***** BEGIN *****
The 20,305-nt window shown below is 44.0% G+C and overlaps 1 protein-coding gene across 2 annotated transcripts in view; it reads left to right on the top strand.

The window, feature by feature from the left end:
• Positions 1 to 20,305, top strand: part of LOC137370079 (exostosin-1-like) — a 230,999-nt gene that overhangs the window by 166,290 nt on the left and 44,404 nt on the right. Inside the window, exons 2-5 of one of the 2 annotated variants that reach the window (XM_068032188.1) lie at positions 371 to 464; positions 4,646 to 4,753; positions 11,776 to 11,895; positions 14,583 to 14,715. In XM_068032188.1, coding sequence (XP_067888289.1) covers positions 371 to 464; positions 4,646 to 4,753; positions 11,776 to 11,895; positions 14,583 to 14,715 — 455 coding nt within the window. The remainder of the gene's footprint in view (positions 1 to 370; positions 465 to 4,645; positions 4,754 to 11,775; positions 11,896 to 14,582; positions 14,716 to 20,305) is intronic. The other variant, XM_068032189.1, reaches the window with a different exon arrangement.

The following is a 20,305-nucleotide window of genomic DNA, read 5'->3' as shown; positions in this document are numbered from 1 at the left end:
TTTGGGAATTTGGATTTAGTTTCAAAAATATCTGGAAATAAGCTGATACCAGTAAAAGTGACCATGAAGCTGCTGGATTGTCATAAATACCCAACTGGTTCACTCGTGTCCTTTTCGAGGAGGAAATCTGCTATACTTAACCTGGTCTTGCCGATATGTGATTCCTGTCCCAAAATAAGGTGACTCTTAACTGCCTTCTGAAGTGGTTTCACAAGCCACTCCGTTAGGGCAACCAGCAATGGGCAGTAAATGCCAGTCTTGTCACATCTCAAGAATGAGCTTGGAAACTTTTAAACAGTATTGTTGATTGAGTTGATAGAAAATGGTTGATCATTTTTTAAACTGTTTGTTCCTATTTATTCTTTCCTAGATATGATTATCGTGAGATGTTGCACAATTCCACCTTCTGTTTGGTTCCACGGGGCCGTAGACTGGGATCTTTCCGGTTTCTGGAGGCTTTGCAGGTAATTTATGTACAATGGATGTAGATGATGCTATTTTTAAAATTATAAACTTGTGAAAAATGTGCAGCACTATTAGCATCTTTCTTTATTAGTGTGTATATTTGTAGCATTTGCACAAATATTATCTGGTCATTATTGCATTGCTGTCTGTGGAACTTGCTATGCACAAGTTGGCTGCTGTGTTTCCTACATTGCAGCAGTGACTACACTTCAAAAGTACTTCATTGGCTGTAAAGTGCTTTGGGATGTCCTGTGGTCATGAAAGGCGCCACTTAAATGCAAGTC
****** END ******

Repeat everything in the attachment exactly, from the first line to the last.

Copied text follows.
The 20,305-nt window shown below is 44.0% G+C and overlaps 1 protein-coding gene across 2 annotated transcripts in view; it reads left to right on the top strand.

The window, feature by feature from the left end:
• Positions 1 to 20,305, top strand: part of LOC137370079 (exostosin-1-like) — a 230,999-nt gene that overhangs the window by 166,290 nt on the left and 44,404 nt on the right. Inside the window, exons 2-5 of one of the 2 annotated variants that reach the window (XM_068032188.1) lie at positions 371 to 464; positions 4,646 to 4,753; positions 11,776 to 11,895; positions 14,583 to 14,715. In XM_068032188.1, coding sequence (XP_067888289.1) covers positions 371 to 464; positions 4,646 to 4,753; positions 11,776 to 11,895; positions 14,583 to 14,715 — 455 coding nt within the window. The remainder of the gene's footprint in view (positions 1 to 370; positions 465 to 4,645; positions 4,754 to 11,775; positions 11,896 to 14,582; positions 14,716 to 20,305) is intronic. The other variant, XM_068032189.1, reaches the window with a different exon arrangement.

The following is a 20,305-nucleotide window of genomic DNA, read 5'->3' as shown; positions in this document are numbered from 1 at the left end:
TTTGGGAATTTGGATTTAGTTTCAAAAATATCTGGAAATAAGCTGATACCAGTAAAAGTGACCATGAAGCTGCTGGATTGTCATAAATACCCAACTGGTTCACTCGTGTCCTTTTCGAGGAGGAAATCTGCTATACTTAACCTGGTCTTGCCGATATGTGATTCCTGTCCCAAAATAAGGTGACTCTTAACTGCCTTCTGAAGTGGTTTCACAAGCCACTCCGTTAGGGCAACCAGCAATGGGCAGTAAATGCCAGTCTTGTCACATCTCAAGAATGAGCTTGGAAACTTTTAAACAGTATTGTTGATTGAGTTGATAGAAAATGGTTGATCATTTTTTAAACTGTTTGTTCCTATTTATTCTTTCCTAGATATGATTATCGTGAGATGTTGCACAATTCCACCTTCTGTTTGGTTCCACGGGGCCGTAGACTGGGATCTTTCCGGTTTCTGGAGGCTTTGCAGGTAATTTATGTACAATGGATGTAGATGATGCTATTTTTAAAATTATAAACTTGTGAAAAATGTGCAGCACTATTAGCATCTTTCTTTATTAGTGTGTATATTTGTAGCATTTGCACAAATATTATCTGGTCATTATTGCATTGCTGTCTGTGGAACTTGCTATGCACAAGTTGGCTGCTGTGTTTCCTACATTGCAGCAGTGACTACACTTCAAAAGTACTTCATTGGCTGTAAAGTGCTTTGGGATGTCCTGTGGTCATGAAAGGCGCCACTTAAATGCAAGTC